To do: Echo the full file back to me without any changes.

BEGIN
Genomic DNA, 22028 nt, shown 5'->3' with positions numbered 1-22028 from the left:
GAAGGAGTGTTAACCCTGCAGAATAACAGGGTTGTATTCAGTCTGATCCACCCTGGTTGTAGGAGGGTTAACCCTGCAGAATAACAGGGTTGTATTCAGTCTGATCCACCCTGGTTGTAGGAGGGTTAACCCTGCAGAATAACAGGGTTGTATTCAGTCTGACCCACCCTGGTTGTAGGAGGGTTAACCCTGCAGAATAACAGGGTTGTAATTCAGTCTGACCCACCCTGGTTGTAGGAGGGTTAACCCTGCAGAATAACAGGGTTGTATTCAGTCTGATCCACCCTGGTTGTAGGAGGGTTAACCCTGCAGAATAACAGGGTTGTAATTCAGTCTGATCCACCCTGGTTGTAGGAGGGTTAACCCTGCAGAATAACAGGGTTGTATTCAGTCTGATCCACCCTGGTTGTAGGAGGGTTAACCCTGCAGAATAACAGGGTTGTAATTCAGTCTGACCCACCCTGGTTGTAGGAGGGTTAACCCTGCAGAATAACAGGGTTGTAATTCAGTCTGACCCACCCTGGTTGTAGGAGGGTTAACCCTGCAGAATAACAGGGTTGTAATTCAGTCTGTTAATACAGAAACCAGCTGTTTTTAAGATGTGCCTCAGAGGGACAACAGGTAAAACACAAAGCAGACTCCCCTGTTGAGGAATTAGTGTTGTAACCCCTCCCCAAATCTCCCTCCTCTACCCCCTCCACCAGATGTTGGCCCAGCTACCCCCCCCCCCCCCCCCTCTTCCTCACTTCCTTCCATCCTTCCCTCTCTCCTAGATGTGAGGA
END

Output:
Genomic DNA, 22028 nt, shown 5'->3' with positions numbered 1-22028 from the left:
GAAGGAGTGTTAACCCTGCAGAATAACAGGGTTGTATTCAGTCTGATCCACCCTGGTTGTAGGAGGGTTAACCCTGCAGAATAACAGGGTTGTATTCAGTCTGATCCACCCTGGTTGTAGGAGGGTTAACCCTGCAGAATAACAGGGTTGTATTCAGTCTGACCCACCCTGGTTGTAGGAGGGTTAACCCTGCAGAATAACAGGGTTGTAATTCAGTCTGACCCACCCTGGTTGTAGGAGGGTTAACCCTGCAGAATAACAGGGTTGTATTCAGTCTGATCCACCCTGGTTGTAGGAGGGTTAACCCTGCAGAATAACAGGGTTGTAATTCAGTCTGATCCACCCTGGTTGTAGGAGGGTTAACCCTGCAGAATAACAGGGTTGTATTCAGTCTGATCCACCCTGGTTGTAGGAGGGTTAACCCTGCAGAATAACAGGGTTGTAATTCAGTCTGACCCACCCTGGTTGTAGGAGGGTTAACCCTGCAGAATAACAGGGTTGTAATTCAGTCTGACCCACCCTGGTTGTAGGAGGGTTAACCCTGCAGAATAACAGGGTTGTAATTCAGTCTGTTAATACAGAAACCAGCTGTTTTTAAGATGTGCCTCAGAGGGACAACAGGTAAAACACAAAGCAGACTCCCCTGTTGAGGAATTAGTGTTGTAACCCCTCCCCAAATCTCCCTCCTCTACCCCCTCCACCAGATGTTGGCCCAGCTACCCCCCCCCCCCCCCCCTCTTCCTCACTTCCTTCCATCCTTCCCTCTCTCCTAGATGTGAGGA